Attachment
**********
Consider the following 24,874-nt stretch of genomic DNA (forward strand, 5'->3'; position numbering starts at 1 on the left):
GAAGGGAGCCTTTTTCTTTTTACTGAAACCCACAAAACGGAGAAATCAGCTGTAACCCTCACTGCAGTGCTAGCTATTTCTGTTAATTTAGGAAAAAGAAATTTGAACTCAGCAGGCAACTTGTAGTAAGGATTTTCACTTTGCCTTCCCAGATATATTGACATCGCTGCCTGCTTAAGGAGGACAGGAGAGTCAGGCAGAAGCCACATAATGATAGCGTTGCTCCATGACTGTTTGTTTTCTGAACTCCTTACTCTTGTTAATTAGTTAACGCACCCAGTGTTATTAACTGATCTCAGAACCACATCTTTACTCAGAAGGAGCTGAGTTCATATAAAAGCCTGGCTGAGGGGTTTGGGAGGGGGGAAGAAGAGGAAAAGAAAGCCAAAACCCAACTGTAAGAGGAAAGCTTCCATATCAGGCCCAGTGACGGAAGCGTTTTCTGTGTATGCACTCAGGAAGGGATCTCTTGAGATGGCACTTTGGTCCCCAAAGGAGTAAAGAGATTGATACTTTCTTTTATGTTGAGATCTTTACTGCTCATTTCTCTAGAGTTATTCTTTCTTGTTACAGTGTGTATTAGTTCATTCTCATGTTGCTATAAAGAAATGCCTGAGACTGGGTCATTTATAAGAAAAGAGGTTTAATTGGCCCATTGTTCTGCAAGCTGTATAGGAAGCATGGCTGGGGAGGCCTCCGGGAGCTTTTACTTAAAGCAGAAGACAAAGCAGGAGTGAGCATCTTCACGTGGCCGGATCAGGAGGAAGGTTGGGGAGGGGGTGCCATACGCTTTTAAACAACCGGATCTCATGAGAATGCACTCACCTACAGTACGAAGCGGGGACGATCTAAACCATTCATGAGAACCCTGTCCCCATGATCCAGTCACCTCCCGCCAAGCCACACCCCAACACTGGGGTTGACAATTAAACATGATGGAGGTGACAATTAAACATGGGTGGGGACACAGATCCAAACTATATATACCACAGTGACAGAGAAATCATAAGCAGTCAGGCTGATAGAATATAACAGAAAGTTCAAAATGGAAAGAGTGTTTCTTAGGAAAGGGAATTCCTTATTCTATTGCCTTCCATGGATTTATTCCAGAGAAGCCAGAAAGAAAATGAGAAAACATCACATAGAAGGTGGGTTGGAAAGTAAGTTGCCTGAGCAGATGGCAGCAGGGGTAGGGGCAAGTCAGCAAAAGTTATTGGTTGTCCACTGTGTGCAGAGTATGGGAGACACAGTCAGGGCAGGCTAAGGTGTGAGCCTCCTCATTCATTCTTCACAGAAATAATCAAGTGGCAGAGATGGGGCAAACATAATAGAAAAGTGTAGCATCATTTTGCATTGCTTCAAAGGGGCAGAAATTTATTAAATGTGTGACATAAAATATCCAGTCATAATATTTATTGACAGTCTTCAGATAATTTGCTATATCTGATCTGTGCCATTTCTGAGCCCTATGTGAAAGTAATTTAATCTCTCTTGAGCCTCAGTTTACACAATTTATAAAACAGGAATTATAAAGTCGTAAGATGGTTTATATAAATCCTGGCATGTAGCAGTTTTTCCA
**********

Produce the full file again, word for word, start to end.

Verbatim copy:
Consider the following 24,874-nt stretch of genomic DNA (forward strand, 5'->3'; position numbering starts at 1 on the left):
GAAGGGAGCCTTTTTCTTTTTACTGAAACCCACAAAACGGAGAAATCAGCTGTAACCCTCACTGCAGTGCTAGCTATTTCTGTTAATTTAGGAAAAAGAAATTTGAACTCAGCAGGCAACTTGTAGTAAGGATTTTCACTTTGCCTTCCCAGATATATTGACATCGCTGCCTGCTTAAGGAGGACAGGAGAGTCAGGCAGAAGCCACATAATGATAGCGTTGCTCCATGACTGTTTGTTTTCTGAACTCCTTACTCTTGTTAATTAGTTAACGCACCCAGTGTTATTAACTGATCTCAGAACCACATCTTTACTCAGAAGGAGCTGAGTTCATATAAAAGCCTGGCTGAGGGGTTTGGGAGGGGGGAAGAAGAGGAAAAGAAAGCCAAAACCCAACTGTAAGAGGAAAGCTTCCATATCAGGCCCAGTGACGGAAGCGTTTTCTGTGTATGCACTCAGGAAGGGATCTCTTGAGATGGCACTTTGGTCCCCAAAGGAGTAAAGAGATTGATACTTTCTTTTATGTTGAGATCTTTACTGCTCATTTCTCTAGAGTTATTCTTTCTTGTTACAGTGTGTATTAGTTCATTCTCATGTTGCTATAAAGAAATGCCTGAGACTGGGTCATTTATAAGAAAAGAGGTTTAATTGGCCCATTGTTCTGCAAGCTGTATAGGAAGCATGGCTGGGGAGGCCTCCGGGAGCTTTTACTTAAAGCAGAAGACAAAGCAGGAGTGAGCATCTTCACGTGGCCGGATCAGGAGGAAGGTTGGGGAGGGGGTGCCATACGCTTTTAAACAACCGGATCTCATGAGAATGCACTCACCTACAGTACGAAGCGGGGACGATCTAAACCATTCATGAGAACCCTGTCCCCATGATCCAGTCACCTCCCGCCAAGCCACACCCCAACACTGGGGTTGACAATTAAACATGATGGAGGTGACAATTAAACATGGGTGGGGACACAGATCCAAACTATATATACCACAGTGACAGAGAAATCATAAGCAGTCAGGCTGATAGAATATAACAGAAAGTTCAAAATGGAAAGAGTGTTTCTTAGGAAAGGGAATTCCTTATTCTATTGCCTTCCATGGATTTATTCCAGAGAAGCCAGAAAGAAAATGAGAAAACATCACATAGAAGGTGGGTTGGAAAGTAAGTTGCCTGAGCAGATGGCAGCAGGGGTAGGGGCAAGTCAGCAAAAGTTATTGGTTGTCCACTGTGTGCAGAGTATGGGAGACACAGTCAGGGCAGGCTAAGGTGTGAGCCTCCTCATTCATTCTTCACAGAAATAATCAAGTGGCAGAGATGGGGCAAACATAATAGAAAAGTGTAGCATCATTTTGCATTGCTTCAAAGGGGCAGAAATTTATTAAATGTGTGACATAAAATATCCAGTCATAATATTTATTGACAGTCTTCAGATAATTTGCTATATCTGATCTGTGCCATTTCTGAGCCCTATGTGAAAGTAATTTAATCTCTCTTGAGCCTCAGTTTACACAATTTATAAAACAGGAATTATAAAGTCGTAAGATGGTTTATATAAATCCTGGCATGTAGCAGTTTTTCCA